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Embracing Inclusion: How businesses can support LGBTQ+ employees through parental transition

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Last month was LGBTQ+ Pride Month. The Pride flag was proudly displayed in many workplaces, and businesses big and small were using this moment in time to reflect on and celebrate their efforts in supporting employees of diverse backgrounds.

An area that some businesses have been focusing on is policies that address the unique needs of LGBTQ+ employees going through a parental transition. By recognising and accommodating the specific challenges faced by LGBTQ+ individuals during their journey to parenthood, businesses can foster a culture of acceptance and equality.

We are still a long way before truly inclusive family policies become the norm, however. According to a survey by TUC however, less than half of businesses in the UK currently have family policies that apply equally to LGBTQ+ workers.

Understanding parental transition

Let’s take a step back to understand what parental transition entails. The term refers to the process of an individual embarking on the journey to become a parent. In general, parental transition includes three key stages: 1. preparing for parenthood; 2. taking time off work; and 3. returning.

Each of these phases require different type of support. In the first phase, employees may need flexibility for medical appointments or adoption paperwork. Whereas, in the second and third phase, employees may benefit from coaching or counselling programmes that prepare them for the major life change of becoming a parent, or expanding an existing family; and then the transition back to their professional role after a leave period.

Parental transition blurs the lines between personal and professional, and our experience shows that proactively managing the preparation, leave period, and return is key to ensuring a smooth transition for both employees and employers. We have experienced first-hand the inherent business benefits of proving support throughout the transition, not least in increasing the likelihood of people remaining with their organisation following their return.

For LGBTQ+ employees, this process may include fertility treatments, adoption, surrogacy, alongside the traditional route of conception and birth of a child. LGBTQ+ employees therefore face unique circumstances during their parental transition due to legal, medical, and societal factors that can bring additional challenges.

Inclusive policies and benefits

Supportive measures that explicitly address the needs of LGBTQ+ employees going through a parental transition typically fall into the three buckets below:

  • Inclusive parental leave: companies are expanding their parental leave policies to be inclusive of LGBTQ+ employees, recognising that all parents, regardless of sexual orientation or gender identity, deserve equal time to bond with and care for their new child.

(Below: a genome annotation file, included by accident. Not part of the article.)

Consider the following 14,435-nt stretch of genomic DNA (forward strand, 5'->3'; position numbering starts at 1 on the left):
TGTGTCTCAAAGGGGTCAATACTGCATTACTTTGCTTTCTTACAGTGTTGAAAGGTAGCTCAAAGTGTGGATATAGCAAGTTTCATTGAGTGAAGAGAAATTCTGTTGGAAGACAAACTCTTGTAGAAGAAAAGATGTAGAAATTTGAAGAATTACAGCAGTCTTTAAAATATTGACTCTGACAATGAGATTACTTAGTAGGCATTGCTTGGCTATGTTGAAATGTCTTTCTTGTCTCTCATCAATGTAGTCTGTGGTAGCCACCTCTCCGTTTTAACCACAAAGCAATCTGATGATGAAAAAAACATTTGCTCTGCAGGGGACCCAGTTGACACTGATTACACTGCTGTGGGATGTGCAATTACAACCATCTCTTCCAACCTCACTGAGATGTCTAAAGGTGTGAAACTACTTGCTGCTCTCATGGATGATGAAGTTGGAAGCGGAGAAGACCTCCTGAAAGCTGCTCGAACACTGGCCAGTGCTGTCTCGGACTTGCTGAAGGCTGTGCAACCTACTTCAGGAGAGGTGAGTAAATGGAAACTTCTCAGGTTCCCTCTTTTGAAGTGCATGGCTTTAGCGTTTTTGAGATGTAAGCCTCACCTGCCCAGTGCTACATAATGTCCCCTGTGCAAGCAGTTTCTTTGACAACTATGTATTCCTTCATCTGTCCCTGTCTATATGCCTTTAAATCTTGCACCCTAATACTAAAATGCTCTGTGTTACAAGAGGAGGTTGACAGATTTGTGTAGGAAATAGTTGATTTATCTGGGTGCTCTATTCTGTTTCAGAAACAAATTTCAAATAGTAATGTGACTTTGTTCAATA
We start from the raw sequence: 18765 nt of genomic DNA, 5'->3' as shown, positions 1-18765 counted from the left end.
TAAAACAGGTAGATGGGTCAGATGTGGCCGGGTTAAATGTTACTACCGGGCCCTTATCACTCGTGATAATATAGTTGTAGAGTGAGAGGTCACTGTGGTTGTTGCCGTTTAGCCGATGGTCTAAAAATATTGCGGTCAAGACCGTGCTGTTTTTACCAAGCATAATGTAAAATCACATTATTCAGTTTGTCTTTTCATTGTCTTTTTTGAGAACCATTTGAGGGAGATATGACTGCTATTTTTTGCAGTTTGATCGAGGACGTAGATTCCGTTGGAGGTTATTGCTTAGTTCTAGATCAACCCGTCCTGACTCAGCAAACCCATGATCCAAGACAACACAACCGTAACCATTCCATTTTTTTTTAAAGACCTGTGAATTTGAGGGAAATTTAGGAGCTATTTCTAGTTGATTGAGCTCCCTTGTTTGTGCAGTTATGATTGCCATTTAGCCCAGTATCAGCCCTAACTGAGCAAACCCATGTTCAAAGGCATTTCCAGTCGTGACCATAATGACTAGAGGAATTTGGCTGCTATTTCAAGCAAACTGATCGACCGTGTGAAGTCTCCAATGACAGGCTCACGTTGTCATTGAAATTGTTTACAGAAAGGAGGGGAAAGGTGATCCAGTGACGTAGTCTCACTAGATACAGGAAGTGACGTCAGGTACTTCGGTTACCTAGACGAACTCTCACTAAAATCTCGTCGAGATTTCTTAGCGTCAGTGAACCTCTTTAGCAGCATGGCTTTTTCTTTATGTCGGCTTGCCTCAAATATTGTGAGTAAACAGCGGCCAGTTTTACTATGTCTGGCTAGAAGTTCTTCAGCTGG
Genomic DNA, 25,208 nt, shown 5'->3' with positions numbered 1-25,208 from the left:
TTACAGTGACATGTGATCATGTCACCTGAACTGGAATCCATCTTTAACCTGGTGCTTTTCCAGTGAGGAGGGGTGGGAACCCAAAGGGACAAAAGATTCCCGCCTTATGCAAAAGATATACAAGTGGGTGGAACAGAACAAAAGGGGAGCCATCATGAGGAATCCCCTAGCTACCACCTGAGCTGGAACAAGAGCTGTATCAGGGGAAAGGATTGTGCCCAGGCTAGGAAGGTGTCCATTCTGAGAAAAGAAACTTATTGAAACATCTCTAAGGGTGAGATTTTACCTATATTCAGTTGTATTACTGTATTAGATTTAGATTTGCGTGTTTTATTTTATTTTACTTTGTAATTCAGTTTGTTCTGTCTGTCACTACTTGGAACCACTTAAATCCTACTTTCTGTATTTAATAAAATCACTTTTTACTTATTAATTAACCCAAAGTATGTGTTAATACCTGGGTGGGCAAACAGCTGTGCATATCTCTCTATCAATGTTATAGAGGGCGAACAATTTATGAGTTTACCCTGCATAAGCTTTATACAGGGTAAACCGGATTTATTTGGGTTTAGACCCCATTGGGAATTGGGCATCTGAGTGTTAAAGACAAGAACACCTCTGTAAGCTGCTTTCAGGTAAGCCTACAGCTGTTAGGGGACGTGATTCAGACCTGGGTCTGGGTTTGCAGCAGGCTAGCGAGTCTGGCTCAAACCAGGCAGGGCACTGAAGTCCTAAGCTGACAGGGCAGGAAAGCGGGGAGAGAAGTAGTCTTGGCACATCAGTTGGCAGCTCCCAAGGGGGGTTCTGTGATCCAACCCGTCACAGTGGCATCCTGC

• Health insurance coverage: comprehensive health insurance plans that cover fertility treatments, including assisted reproductive technologies and hormone therapy, are crucial for LGBTQ+ employees seeking to conceive or carry a child.
  • Legal assistance: providing legal support to navigate the complexities of adoption, surrogacy, or securing parental rights is crucial for LGBTQ+ employees. Businesses can offer resources or partnerships with legal professionals who specialise in LGBTQ+ family law.

Building a supportive work environment

In addition to specific benefits such as those listed above, creating a safe and inclusive work environment is essential. This includes fostering a culture of acceptance, educating employees about LGBTQ+ issues, and implementing anti-discrimination policies that protect LGBTQ+ individuals from bias or harassment.

For example, by organising workshops, training sessions, or guest speakers, businesses can raise awareness about the unique experiences and challenges faced by LGBTQ+ individuals on their journey to parenthood. These initiatives help foster empathy, understanding, and respect among colleagues, fostering an inclusive work environment.

At the same time, establishing LGBTQ+ employee resource groups (ERGs) can be valuable in providing support and guidance to those going through a parental transition. ERGs offer a safe space for employees to share their experiences, exchange information, and seek advice from colleagues who have undergone similar journeys. These groups can also collaborate with management to advocate for policies and benefits that address the needs of LGBTQ+ parents.

Encouraging listening and engagement

But perhaps the most important thing for companies in providing inclusive parental policies is to listen to employees’ needs, to ensure the support provided is created with their individual and unique needs in mind. HR teams should regularly seek feedback from participants to assess the effectiveness and relevance of policies, flag potential biases and gather recommendations for improvement. These results can then be communicated to the wider staff, establishing the company’s employer value proposition (EVP), priorities and values. Having regular audits can also help companies create a roadmap of their diversity and inclusion journey.

As Pride month closed, it has been encouraging to see that businesses are considering parental support measures for LGBTQ+ employees. As we move forward however, it is essential to recognise and address challenges faced by employees of all different backgrounds, in order to create a truly inclusive workplace where everyone feels valued and supported.

By Paul Armstrong, Director of People Development – Connor, NFP

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